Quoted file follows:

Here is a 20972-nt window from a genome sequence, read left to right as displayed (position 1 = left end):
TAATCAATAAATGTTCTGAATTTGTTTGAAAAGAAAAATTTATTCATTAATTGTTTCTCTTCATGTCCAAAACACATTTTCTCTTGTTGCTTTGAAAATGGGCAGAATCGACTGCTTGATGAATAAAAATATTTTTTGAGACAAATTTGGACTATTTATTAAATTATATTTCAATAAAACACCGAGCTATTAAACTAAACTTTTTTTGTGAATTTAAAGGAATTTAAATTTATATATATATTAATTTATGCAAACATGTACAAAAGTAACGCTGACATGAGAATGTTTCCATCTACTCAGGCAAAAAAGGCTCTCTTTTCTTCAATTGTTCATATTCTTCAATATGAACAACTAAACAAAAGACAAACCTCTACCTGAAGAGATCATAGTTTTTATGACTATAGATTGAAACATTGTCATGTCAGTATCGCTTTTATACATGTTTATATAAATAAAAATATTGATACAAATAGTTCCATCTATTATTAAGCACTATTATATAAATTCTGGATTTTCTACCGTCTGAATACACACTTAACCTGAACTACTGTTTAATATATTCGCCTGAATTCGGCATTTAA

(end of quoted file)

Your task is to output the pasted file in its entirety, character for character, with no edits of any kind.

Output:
Here is a 20972-nt window from a genome sequence, read left to right as displayed (position 1 = left end):
TAATCAATAAATGTTCTGAATTTGTTTGAAAAGAAAAATTTATTCATTAATTGTTTCTCTTCATGTCCAAAACACATTTTCTCTTGTTGCTTTGAAAATGGGCAGAATCGACTGCTTGATGAATAAAAATATTTTTTGAGACAAATTTGGACTATTTATTAAATTATATTTCAATAAAACACCGAGCTATTAAACTAAACTTTTTTTGTGAATTTAAAGGAATTTAAATTTATATATATATTAATTTATGCAAACATGTACAAAAGTAACGCTGACATGAGAATGTTTCCATCTACTCAGGCAAAAAAGGCTCTCTTTTCTTCAATTGTTCATATTCTTCAATATGAACAACTAAACAAAAGACAAACCTCTACCTGAAGAGATCATAGTTTTTATGACTATAGATTGAAACATTGTCATGTCAGTATCGCTTTTATACATGTTTATATAAATAAAAATATTGATACAAATAGTTCCATCTATTATTAAGCACTATTATATAAATTCTGGATTTTCTACCGTCTGAATACACACTTAACCTGAACTACTGTTTAATATATTCGCCTGAATTCGGCATTTAA